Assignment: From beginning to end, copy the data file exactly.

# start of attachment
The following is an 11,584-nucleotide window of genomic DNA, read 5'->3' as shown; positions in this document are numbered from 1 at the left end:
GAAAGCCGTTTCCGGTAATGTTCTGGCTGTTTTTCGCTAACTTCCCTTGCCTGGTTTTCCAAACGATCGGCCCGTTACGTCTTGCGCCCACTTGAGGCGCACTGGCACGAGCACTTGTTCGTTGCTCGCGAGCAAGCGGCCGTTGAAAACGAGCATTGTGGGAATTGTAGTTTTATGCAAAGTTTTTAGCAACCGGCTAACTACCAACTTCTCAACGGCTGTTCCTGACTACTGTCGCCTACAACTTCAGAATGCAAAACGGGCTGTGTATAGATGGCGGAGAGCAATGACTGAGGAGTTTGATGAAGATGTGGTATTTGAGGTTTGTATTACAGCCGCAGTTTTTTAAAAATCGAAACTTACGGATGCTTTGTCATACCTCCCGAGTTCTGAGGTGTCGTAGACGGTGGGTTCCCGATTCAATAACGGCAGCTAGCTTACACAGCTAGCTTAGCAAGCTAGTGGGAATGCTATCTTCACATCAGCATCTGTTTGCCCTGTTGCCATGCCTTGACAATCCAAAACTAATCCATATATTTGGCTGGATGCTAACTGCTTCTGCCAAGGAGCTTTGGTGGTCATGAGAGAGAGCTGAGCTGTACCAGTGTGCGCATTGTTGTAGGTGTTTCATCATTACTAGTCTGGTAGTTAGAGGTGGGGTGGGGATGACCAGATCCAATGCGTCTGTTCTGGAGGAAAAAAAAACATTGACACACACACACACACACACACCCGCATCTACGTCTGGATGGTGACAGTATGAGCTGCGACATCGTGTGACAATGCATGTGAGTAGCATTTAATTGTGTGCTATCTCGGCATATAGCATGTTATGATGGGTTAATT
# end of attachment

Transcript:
The following is an 11,584-nucleotide window of genomic DNA, read 5'->3' as shown; positions in this document are numbered from 1 at the left end:
GAAAGCCGTTTCCGGTAATGTTCTGGCTGTTTTTCGCTAACTTCCCTTGCCTGGTTTTCCAAACGATCGGCCCGTTACGTCTTGCGCCCACTTGAGGCGCACTGGCACGAGCACTTGTTCGTTGCTCGCGAGCAAGCGGCCGTTGAAAACGAGCATTGTGGGAATTGTAGTTTTATGCAAAGTTTTTAGCAACCGGCTAACTACCAACTTCTCAACGGCTGTTCCTGACTACTGTCGCCTACAACTTCAGAATGCAAAACGGGCTGTGTATAGATGGCGGAGAGCAATGACTGAGGAGTTTGATGAAGATGTGGTATTTGAGGTTTGTATTACAGCCGCAGTTTTTTAAAAATCGAAACTTACGGATGCTTTGTCATACCTCCCGAGTTCTGAGGTGTCGTAGACGGTGGGTTCCCGATTCAATAACGGCAGCTAGCTTACACAGCTAGCTTAGCAAGCTAGTGGGAATGCTATCTTCACATCAGCATCTGTTTGCCCTGTTGCCATGCCTTGACAATCCAAAACTAATCCATATATTTGGCTGGATGCTAACTGCTTCTGCCAAGGAGCTTTGGTGGTCATGAGAGAGAGCTGAGCTGTACCAGTGTGCGCATTGTTGTAGGTGTTTCATCATTACTAGTCTGGTAGTTAGAGGTGGGGTGGGGATGACCAGATCCAATGCGTCTGTTCTGGAGGAAAAAAAAACATTGACACACACACACACACACACACCCGCATCTACGTCTGGATGGTGACAGTATGAGCTGCGACATCGTGTGACAATGCATGTGAGTAGCATTTAATTGTGTGCTATCTCGGCATATAGCATGTTATGATGGGTTAATT